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 Health Concerns 
If you are planning to travel in developing countries there may be health concerns you will need to attend to. In some countries there are required immunizations you’ll need to have before being allowed entry. In other countries there may not be required immunizations – but they will have recommended immunizations; or various health advisements if going into particular areas of the country (especially into rural areas). In such cases, the final decision is up to you
Before traveling overseas, speak with your personal physician or call the Center for Disease Control at 404.332.4559. You may visit their website at . At the top of the home page there is an “a-z index”. Click on “T” and then choose “Traveler’s Health”. There will be several items here that you may want to read.
You may also want to talk with your personal physician about the prices for the different immunizations you may need (or choose to have) before taking your mission trip. Some health clinics offer a lower price than others. You may want to do a little “shopping” to get the best prices per immunization. Please be aware that with some immunizations you will be given a certificate indicating you have received the requisite immunization. Please keep this certificate as you may need it to certify you’ve been immunized.
Following is a list of some of the immunizations and medications you may want to be aware of if you are traveling to a developing country (especially in the tropics):
  • Yellow Fever: A viral disease transmitted to humans by a mosquito bite. Outbreaks of yellow fever have occurred in Ethiopia and Kenya. If traveling through areas where there is a concern about yellow fever, and if you do not have proof of vaccination with you on return and there has been an outbreak, they will not allow you to return to the US until the outbreak is over.
  • Malaria: Depending on the country you visit (and the part of the country you visit) there may be some risk with Malaria. Pills for protection from malaria can be acquired with a prescription from your physician. You will begin taking them two weeks prior to departure and continue taking one a week while in the risk areas plus, most importantly, continue taking them for four weeks after returning to the US. Many people tolerate malaria pills with few side effects. Mild nausea, abdominal cramps, headaches, insomnia and strange dreams can occur but tend to be self-limiting and tolerable.
  • Hepatitis A: Series of 2 injections.
  • Hepatitis B: Advised for persons staying in rural areas, or having intimate contact with the local population (series of 3 injections).
  • Polio: A one-time booster is recommended for people who have previously completed a standard course of polio immunization.
  • Typhoid: In some contries, vaccination should be considered for persons venturing off the usual tourist routes into small cities, villages and rural areas.
  • Meningitis: This may be acquired through people coughing, mouth-to-mouth, or indirect contact by touching an object recently contaminated with an infected person's nasal secretions.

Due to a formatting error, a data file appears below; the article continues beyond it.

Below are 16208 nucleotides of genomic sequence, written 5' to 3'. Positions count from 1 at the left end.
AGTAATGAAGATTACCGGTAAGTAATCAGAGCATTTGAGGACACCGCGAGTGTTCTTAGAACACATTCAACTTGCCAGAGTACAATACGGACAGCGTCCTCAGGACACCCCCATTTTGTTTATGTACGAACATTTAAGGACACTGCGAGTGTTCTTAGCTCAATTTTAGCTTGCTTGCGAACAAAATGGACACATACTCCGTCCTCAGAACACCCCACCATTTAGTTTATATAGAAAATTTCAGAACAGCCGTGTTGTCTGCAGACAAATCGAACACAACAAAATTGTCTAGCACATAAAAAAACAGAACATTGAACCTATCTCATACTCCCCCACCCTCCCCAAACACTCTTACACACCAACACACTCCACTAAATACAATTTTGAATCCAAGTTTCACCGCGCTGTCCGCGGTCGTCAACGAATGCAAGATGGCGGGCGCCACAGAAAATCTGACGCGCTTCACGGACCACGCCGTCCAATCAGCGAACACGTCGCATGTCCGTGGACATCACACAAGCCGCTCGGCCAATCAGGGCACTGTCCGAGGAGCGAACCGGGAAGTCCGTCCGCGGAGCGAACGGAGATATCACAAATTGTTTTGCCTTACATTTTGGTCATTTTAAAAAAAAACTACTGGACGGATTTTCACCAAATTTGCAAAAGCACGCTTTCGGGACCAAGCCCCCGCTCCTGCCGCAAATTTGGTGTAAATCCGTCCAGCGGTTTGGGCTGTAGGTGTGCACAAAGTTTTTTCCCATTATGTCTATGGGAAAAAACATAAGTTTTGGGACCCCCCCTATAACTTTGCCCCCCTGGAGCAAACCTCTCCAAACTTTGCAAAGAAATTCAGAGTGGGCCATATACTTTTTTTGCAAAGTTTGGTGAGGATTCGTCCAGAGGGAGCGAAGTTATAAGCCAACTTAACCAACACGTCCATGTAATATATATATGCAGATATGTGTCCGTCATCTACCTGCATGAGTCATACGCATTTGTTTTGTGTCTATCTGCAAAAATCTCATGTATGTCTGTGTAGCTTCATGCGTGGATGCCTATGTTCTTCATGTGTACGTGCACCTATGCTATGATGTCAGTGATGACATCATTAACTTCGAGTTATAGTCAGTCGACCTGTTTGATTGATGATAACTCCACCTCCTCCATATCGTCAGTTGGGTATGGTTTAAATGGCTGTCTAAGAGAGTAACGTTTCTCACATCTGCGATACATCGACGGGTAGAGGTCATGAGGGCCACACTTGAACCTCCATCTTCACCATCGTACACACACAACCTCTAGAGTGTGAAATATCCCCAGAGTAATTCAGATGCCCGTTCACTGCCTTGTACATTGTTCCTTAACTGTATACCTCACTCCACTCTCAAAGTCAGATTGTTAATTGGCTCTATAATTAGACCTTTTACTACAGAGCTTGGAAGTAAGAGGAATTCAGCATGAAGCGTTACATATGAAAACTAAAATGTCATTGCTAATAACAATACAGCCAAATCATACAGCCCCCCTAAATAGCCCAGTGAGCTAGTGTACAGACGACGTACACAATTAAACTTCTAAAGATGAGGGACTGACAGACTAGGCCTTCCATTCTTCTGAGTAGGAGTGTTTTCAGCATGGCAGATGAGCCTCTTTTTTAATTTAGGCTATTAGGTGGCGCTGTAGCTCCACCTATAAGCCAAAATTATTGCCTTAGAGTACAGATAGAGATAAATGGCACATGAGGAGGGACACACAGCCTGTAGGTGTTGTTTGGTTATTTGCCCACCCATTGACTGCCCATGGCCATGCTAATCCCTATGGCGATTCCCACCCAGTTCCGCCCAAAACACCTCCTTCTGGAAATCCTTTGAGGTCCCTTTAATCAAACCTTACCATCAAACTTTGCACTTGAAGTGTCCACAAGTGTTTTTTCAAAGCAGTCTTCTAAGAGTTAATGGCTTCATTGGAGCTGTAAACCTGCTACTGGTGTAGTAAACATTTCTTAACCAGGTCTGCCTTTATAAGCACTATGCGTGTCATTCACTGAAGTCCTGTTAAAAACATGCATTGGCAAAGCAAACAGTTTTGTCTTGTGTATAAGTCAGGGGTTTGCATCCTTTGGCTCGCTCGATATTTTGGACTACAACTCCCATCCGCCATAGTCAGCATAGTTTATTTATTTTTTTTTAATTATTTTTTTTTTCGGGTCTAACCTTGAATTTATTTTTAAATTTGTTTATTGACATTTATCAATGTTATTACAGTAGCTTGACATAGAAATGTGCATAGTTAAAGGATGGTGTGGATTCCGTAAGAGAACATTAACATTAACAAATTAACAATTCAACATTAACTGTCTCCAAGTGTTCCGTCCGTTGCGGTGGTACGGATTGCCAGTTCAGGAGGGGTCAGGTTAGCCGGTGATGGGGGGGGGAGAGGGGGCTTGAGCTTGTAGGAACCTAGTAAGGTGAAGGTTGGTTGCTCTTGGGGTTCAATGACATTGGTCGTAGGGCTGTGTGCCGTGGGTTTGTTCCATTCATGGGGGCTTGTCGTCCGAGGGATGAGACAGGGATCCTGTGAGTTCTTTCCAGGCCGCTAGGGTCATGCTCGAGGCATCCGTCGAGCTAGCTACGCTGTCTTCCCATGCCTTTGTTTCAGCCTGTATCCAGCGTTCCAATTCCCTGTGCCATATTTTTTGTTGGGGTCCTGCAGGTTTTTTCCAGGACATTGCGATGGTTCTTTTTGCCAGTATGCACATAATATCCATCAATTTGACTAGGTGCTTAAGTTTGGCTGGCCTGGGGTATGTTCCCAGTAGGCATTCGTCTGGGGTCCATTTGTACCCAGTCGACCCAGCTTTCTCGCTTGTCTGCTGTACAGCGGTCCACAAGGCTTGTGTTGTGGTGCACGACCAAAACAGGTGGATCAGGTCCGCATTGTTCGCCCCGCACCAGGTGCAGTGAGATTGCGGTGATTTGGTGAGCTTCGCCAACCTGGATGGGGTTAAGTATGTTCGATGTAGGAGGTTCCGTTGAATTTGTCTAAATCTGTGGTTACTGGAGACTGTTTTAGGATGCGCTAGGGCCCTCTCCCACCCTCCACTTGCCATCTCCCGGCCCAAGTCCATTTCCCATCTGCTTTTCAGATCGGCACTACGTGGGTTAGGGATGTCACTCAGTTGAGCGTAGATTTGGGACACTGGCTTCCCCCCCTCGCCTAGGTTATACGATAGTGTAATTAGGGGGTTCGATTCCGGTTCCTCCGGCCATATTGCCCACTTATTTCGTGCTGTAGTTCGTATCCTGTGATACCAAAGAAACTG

• Tetanus: This may be contracted through any open wound. If you haven’t had a booster in the last 10 years you may want to speak with your doctor what he recommends.
Personal Protective Measures Against Mosquitoes, Ticks, and Other Insects
  • Purchase an insect repellent containing 25-35% DEET.
  • Wear light colored clothing; not black, bright prints or patterns.
  • Wear long pants or skirts.
  • Wear closed-toe shoes or socks.
  • Use mosquito nets for sleeping when provided.
Traveler's Diarrhea
Traveler's diarrhea is an acute illness that commonly occurs in international travelers going to developing countries where sanitation is substandard. It occurs when the normal balance in the gastrointestinal tract is upset by the introduction of bacteria, viruses, or parasites contained in food and water. It may be accompanied by any of the following: urgency, bloating, abdominal cramps, nausea, headache, general malaise and low-grade fever. Prevention is key—You are there for ministry. You need to take necessary precautions so that you may fulfill the ministerial task God has set before you. Besides washing your hands scrupulously with non-contaminated water and soap or antibacterial wipes, the following procedures should be followed.
  • Drink purified water or bottled water.
  • Do not brush your teeth using tap water.
  • Do not get water in your mouth while taking a shower.
  • Eat foods that are thoroughly cooked, and served piping hot.
  • Eat fruits that have thick skins. (They should be peeled at the table by you).
  • Avoid salads made with raw vegetables, especially leafy green vegetables.
  • Do not use ice cubes in any beverages.
  • Only eat and drink dairy products made from pasteurized milk.
  • Avoid shellfish and raw undercooked seafood.
  • Do not buy or eat food sold by street venders.
Recommended Treatment for traveler's diarrhea is either Imodium-AD or Pepto-Bismal. Don't leave home without one or the other.
Prescription Drugs: If you are taking any prescription drugs, make a list to keep in a safe place.

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